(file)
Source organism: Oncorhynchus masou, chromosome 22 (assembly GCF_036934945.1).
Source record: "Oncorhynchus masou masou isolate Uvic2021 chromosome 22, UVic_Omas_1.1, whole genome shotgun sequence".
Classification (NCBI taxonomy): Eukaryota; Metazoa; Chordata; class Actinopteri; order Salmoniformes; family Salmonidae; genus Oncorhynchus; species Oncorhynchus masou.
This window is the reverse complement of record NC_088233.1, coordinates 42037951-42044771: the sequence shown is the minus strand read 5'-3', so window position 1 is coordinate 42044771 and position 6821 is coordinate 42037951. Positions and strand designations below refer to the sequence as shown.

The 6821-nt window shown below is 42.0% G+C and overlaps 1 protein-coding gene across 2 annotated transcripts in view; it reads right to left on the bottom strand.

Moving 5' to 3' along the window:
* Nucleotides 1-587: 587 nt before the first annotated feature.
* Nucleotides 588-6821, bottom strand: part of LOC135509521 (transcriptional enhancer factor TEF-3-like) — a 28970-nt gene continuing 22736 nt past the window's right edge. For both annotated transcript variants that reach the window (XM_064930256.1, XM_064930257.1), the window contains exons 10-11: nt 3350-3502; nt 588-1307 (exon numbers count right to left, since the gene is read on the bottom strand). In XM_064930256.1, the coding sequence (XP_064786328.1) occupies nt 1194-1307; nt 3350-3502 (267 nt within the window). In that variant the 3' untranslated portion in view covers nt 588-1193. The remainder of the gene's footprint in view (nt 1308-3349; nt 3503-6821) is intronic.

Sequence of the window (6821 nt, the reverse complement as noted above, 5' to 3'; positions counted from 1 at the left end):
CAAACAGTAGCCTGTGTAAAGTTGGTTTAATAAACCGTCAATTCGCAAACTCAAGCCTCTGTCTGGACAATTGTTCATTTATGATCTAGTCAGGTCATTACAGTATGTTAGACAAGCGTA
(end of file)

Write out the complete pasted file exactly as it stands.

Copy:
Source organism: Oncorhynchus masou, chromosome 22 (assembly GCF_036934945.1).
Source record: "Oncorhynchus masou masou isolate Uvic2021 chromosome 22, UVic_Omas_1.1, whole genome shotgun sequence".
Classification (NCBI taxonomy): Eukaryota; Metazoa; Chordata; class Actinopteri; order Salmoniformes; family Salmonidae; genus Oncorhynchus; species Oncorhynchus masou.
This window is the reverse complement of record NC_088233.1, coordinates 42037951-42044771: the sequence shown is the minus strand read 5'-3', so window position 1 is coordinate 42044771 and position 6821 is coordinate 42037951. Positions and strand designations below refer to the sequence as shown.

The 6821-nt window shown below is 42.0% G+C and overlaps 1 protein-coding gene across 2 annotated transcripts in view; it reads right to left on the bottom strand.

Moving 5' to 3' along the window:
* Nucleotides 1-587: 587 nt before the first annotated feature.
* Nucleotides 588-6821, bottom strand: part of LOC135509521 (transcriptional enhancer factor TEF-3-like) — a 28970-nt gene continuing 22736 nt past the window's right edge. For both annotated transcript variants that reach the window (XM_064930256.1, XM_064930257.1), the window contains exons 10-11: nt 3350-3502; nt 588-1307 (exon numbers count right to left, since the gene is read on the bottom strand). In XM_064930256.1, the coding sequence (XP_064786328.1) occupies nt 1194-1307; nt 3350-3502 (267 nt within the window). In that variant the 3' untranslated portion in view covers nt 588-1193. The remainder of the gene's footprint in view (nt 1308-3349; nt 3503-6821) is intronic.

Sequence of the window (6821 nt, the reverse complement as noted above, 5' to 3'; positions counted from 1 at the left end):
CAAACAGTAGCCTGTGTAAAGTTGGTTTAATAAACCGTCAATTCGCAAACTCAAGCCTCTGTCTGGACAATTGTTCATTTATGATCTAGTCAGGTCATTACAGTATGTTAGACAAGCGTA